(MLS), has voted to impose censoring filters on adult terminals. Filters
were always in place for youth cards, while adults were offered a choice
between filtered and unfiltered internet access, but that choice has been
The vote was not unanimous--three stalwart commissioners stood up for
intellectual freedom or at least they are trying to squelch the First
Amendment law suit that will be filed.\"
More.... -- Read More
Every library I\'ve ever visited carries this. I always like reading about how these things get started and how they evolve with the times. It has an interesting little history...for a boy... I never realized the publication was that old. Live long and prosper. read more here. from The Northwestern.
NewsBytes has this one today. After winning the Supreme Court case against big media, it seems that Jonathan Tasini wants to extend an \"olive branch\" to the New York Times, et. al. The NYT doesn\'t appear to be interested. Read more here.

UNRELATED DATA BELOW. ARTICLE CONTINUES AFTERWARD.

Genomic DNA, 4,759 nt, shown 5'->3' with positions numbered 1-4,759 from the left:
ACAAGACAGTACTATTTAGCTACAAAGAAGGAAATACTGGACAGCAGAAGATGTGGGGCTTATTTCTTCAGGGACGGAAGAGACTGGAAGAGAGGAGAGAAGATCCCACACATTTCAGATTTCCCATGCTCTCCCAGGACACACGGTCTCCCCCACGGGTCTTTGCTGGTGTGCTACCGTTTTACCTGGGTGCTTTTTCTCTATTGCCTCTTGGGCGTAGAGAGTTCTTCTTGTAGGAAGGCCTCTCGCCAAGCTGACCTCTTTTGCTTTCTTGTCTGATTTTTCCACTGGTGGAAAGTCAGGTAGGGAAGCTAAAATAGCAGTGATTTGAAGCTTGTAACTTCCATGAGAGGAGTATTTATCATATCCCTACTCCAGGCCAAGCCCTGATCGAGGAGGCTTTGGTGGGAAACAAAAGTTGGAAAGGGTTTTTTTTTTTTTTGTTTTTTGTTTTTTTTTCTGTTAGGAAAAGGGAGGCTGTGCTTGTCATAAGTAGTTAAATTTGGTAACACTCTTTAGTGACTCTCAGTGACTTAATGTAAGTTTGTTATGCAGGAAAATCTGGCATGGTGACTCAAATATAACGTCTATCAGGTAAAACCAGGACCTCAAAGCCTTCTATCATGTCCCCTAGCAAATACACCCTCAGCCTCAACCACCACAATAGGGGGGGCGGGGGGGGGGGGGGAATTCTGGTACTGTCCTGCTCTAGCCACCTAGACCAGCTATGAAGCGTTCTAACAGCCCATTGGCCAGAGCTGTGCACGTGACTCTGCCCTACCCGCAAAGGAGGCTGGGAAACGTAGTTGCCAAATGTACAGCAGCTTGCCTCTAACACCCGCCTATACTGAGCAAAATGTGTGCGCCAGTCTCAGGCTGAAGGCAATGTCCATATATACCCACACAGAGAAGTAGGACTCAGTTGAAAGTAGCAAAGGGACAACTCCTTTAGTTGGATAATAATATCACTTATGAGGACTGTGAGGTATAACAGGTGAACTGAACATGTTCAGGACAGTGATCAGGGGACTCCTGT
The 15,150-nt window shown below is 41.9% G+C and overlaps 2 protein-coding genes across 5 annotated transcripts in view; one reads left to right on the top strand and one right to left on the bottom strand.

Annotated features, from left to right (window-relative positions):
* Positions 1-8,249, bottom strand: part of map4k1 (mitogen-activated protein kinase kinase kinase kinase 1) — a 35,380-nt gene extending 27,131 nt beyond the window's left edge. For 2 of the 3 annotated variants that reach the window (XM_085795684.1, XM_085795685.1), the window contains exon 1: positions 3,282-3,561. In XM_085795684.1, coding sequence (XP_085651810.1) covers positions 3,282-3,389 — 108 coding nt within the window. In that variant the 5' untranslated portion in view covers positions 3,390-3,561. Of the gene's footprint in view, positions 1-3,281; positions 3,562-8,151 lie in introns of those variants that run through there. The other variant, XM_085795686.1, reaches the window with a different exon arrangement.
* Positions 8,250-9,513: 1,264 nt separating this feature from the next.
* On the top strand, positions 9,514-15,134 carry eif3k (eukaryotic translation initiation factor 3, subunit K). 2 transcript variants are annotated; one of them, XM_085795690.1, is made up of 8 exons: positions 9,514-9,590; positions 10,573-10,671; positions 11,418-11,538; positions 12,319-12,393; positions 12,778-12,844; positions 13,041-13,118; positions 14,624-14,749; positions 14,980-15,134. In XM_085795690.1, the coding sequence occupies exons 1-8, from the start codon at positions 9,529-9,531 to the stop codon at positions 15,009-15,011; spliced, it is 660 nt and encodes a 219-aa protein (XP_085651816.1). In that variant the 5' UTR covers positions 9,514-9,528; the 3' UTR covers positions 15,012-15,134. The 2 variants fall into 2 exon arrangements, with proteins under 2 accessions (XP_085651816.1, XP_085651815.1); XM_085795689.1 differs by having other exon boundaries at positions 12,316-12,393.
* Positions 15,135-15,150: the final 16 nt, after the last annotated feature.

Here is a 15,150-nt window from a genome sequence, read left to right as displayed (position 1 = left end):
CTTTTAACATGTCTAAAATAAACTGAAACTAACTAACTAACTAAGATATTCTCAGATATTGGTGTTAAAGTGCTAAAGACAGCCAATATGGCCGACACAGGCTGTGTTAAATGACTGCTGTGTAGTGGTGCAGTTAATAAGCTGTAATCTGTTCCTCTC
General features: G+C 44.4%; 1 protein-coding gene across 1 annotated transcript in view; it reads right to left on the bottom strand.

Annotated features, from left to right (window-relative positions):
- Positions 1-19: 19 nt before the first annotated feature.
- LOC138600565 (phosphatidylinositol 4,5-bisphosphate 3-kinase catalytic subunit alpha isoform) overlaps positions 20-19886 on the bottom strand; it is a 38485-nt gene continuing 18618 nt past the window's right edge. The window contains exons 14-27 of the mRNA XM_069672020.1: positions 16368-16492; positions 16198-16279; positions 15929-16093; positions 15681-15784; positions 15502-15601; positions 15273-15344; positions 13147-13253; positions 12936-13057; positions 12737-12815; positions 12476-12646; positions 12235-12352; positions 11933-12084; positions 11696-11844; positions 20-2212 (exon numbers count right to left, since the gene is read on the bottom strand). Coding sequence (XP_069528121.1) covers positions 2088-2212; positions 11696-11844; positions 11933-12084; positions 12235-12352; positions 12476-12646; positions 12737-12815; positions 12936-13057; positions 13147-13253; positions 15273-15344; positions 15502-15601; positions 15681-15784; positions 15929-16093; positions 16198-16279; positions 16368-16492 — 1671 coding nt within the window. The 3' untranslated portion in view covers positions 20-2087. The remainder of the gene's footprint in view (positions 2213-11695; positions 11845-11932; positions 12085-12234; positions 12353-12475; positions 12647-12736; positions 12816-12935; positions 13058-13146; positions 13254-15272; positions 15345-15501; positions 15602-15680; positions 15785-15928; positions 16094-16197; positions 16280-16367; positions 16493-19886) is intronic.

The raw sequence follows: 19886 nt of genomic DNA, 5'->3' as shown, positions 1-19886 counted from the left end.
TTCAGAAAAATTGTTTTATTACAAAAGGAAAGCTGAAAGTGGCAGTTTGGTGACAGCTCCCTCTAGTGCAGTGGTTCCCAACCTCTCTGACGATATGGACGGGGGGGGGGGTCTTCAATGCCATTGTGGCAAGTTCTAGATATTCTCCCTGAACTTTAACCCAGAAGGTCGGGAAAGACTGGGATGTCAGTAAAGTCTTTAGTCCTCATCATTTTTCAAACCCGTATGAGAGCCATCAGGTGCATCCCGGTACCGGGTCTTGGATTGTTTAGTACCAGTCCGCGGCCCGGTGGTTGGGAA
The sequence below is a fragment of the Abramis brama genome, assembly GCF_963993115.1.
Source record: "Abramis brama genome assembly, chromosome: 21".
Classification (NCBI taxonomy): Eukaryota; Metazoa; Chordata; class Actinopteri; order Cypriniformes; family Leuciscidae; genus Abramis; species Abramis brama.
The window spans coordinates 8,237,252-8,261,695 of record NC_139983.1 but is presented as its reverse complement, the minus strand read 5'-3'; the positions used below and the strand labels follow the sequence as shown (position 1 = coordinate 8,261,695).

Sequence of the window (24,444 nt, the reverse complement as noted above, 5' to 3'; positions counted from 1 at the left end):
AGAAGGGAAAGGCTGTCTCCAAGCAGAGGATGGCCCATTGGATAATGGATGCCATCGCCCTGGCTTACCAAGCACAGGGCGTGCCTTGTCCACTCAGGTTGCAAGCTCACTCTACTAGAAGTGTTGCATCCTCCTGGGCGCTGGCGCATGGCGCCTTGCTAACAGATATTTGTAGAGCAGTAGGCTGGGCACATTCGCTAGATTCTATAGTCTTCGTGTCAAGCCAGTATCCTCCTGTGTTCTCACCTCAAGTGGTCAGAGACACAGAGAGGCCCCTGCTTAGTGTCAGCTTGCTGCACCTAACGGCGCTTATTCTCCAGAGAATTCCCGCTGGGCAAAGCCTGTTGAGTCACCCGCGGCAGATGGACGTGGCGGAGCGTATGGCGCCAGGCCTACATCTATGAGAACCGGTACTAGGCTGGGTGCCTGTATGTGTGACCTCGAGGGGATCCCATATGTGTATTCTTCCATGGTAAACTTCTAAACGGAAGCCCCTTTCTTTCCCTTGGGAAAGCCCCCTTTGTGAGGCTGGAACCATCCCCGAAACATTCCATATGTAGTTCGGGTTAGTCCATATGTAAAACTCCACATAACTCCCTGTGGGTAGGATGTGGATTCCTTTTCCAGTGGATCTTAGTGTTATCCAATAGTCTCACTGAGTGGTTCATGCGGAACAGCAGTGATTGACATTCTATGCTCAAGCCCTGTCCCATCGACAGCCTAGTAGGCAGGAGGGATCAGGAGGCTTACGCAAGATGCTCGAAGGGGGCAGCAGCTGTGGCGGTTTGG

While Eugene Pfeifer III goes to the Arkansas Supreme Court to try to stop the city of Little Rock from seizing his land to build the Clinton Presidential Liebrary, WJC himself is reviewing building plans. [more...] from The Nando Times. from the [still more...] from The LA Times. For a humorous, opinionated, biased, yet satirical look at the situation, Click on this one(may be offensive to some).
Blake adds, See Also story on Richard Nixon\'s presidential library in Yorba Linda, CA.
The man often called the \"father of multiculturalism\", Sir James Gobbo has been named the new chairman of the National Library of Australia. The Carlton, Melbourne-born son of Italian migrants is the former governor of Victoria and a retired judge.